AI in Surgery- Our Hamlyn researchers review the recent influential applications of AI in surgery as well as note the major challenges in the future development.
Owing to recent advances in medicine, Artificial Intelligence (AI) has played an important role in supporting clinical decision-making and is now increasingly used for risk stratification, genomics, imaging and diagnosis, precision medicine, and drug discovery.
AI was introduced into surgery more recently, with a strong root in imaging and navigation and early techniques focusing on feature detection and computer-assisted intervention for both pre-operative planning and intra-operative guidance.
That is to say, AI is gradually changing the practice of surgery with technological advancements in imaging, navigation, and robotic intervention.
Our researchers at the Hamlyn Centre review the recent successful and influential applications of AI in surgery from pre-operative planning and intra-operative guidance to its integration into surgical robots.
This review paper not only presents an overview of the requirements, challenges and sub-areas of each surgical application segment that applied AI techniques, but also brings attention to the main challenges and provides the potential solutions for the future development of AI in surgery.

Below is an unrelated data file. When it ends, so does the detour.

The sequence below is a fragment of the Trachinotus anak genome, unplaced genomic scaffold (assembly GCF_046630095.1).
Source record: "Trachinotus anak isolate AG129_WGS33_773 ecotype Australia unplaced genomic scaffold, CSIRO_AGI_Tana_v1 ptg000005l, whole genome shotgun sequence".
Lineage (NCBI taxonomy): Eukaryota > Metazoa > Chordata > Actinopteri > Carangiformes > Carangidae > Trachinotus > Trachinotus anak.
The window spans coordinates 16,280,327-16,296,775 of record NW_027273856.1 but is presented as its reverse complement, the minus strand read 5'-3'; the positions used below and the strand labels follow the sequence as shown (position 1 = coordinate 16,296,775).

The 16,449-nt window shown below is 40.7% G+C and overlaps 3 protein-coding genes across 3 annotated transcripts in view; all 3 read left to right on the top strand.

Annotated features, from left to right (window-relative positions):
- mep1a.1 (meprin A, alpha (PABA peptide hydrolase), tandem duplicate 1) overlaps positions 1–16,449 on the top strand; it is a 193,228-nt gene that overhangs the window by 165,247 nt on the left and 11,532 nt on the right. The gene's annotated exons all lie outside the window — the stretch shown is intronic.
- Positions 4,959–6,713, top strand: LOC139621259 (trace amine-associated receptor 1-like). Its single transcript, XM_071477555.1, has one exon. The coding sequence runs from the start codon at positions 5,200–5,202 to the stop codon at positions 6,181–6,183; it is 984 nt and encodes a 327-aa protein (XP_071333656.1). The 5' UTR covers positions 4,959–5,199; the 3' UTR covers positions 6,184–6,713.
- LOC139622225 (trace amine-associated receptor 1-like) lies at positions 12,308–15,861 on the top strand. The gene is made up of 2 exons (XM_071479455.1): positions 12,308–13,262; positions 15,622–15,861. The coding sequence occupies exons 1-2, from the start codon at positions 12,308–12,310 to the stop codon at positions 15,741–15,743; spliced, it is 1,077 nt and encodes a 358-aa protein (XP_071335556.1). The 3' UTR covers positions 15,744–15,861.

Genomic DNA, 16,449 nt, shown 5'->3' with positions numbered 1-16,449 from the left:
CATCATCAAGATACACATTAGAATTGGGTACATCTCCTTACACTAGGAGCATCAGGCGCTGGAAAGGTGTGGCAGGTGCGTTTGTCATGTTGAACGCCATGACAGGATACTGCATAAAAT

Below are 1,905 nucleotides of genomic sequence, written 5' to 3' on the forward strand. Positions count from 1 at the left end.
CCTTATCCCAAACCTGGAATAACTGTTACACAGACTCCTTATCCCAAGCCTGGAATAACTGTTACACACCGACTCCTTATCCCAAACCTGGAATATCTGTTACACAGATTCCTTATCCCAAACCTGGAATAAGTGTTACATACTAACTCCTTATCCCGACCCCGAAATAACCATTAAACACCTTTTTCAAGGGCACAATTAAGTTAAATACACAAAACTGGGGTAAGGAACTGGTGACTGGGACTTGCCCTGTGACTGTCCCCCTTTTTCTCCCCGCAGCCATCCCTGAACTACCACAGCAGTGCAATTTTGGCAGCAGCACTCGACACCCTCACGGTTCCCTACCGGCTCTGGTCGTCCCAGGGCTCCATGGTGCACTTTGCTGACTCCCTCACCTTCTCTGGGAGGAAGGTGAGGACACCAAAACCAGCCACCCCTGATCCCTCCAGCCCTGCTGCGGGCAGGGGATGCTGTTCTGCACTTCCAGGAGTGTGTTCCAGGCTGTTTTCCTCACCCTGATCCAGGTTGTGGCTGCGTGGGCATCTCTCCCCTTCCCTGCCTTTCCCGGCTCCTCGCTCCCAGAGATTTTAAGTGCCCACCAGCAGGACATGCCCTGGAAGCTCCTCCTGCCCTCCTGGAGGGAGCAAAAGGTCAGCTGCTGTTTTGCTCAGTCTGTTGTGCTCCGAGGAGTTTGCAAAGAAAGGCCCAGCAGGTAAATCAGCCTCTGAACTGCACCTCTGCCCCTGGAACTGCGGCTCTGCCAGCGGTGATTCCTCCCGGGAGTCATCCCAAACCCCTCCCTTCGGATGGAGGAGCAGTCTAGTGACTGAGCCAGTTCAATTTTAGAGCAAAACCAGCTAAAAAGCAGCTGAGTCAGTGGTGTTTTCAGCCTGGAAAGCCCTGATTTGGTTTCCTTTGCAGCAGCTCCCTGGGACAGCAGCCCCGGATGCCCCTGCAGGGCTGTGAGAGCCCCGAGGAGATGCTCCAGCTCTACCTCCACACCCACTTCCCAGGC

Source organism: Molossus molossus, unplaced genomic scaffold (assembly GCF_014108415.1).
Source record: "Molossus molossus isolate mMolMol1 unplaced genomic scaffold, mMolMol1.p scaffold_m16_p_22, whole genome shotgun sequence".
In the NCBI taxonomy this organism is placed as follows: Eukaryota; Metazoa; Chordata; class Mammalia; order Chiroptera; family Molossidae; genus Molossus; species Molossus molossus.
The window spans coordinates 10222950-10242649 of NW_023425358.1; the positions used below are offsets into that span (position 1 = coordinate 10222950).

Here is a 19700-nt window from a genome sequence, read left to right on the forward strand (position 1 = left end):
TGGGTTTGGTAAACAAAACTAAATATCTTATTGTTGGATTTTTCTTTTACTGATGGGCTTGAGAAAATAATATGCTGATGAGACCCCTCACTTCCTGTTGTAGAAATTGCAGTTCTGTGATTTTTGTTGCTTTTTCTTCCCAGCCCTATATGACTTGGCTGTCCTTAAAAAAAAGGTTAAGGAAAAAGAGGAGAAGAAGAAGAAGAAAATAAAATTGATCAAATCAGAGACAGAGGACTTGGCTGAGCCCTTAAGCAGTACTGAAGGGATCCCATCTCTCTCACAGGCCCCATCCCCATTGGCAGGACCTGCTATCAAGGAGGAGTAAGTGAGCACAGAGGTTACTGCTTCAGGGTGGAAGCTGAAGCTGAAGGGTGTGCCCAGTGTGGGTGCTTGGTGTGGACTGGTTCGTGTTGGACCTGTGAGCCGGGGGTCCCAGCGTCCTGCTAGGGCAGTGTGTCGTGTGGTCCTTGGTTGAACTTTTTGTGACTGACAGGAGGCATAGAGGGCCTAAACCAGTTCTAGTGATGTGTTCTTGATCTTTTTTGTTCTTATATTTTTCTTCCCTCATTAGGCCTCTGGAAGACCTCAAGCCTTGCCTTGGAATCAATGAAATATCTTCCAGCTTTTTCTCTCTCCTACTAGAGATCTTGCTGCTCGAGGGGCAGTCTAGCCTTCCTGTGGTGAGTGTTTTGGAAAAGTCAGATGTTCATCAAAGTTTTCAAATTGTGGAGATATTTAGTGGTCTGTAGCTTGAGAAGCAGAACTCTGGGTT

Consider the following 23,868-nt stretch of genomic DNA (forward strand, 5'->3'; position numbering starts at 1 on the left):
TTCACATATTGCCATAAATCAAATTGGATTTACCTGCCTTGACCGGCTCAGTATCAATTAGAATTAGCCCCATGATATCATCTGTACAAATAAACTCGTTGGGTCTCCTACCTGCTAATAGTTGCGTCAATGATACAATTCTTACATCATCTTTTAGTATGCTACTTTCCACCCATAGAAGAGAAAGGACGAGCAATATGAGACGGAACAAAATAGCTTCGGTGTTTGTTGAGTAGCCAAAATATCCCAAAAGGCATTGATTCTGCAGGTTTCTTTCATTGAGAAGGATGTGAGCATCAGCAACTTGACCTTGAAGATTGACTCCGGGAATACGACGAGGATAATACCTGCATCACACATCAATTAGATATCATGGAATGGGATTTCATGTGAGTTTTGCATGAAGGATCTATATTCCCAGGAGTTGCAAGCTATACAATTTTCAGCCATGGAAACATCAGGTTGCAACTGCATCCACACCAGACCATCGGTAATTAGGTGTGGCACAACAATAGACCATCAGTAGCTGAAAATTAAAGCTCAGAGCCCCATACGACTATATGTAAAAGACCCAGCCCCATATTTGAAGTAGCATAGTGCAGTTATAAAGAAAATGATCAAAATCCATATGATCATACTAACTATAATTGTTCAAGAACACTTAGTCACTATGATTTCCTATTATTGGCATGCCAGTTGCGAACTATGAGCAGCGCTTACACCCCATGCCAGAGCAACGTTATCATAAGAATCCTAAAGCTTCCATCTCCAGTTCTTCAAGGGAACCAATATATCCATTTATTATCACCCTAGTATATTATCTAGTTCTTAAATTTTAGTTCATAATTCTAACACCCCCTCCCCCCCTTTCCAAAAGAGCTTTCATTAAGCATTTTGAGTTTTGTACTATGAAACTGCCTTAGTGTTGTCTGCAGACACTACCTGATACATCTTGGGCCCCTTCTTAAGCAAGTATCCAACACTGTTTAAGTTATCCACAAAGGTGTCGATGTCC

AI for preoperative planning
Pre-operative planning where surgeons plan the surgical procedure on the basis of existing medical records and imaging is essential for the success of a surgery.
Our researchers highlighted four routine tasks based on medical imaging that involve AI techniques: (1) anatomical classification, (2) detection, (3) segmentation, and (4) registration.
AI for intraoperative guidance
Surgical trauma is reduced through minimally invasive surgery (MIS), which is now progressively combined with robotic assistance. Computer-aided intra-operative guidance has always been a cornerstone of MIS.
In light of this, learning strategies have been extensively integrated into the development of intra-operative guidance to provide enhanced visualisation and localisation in surgery.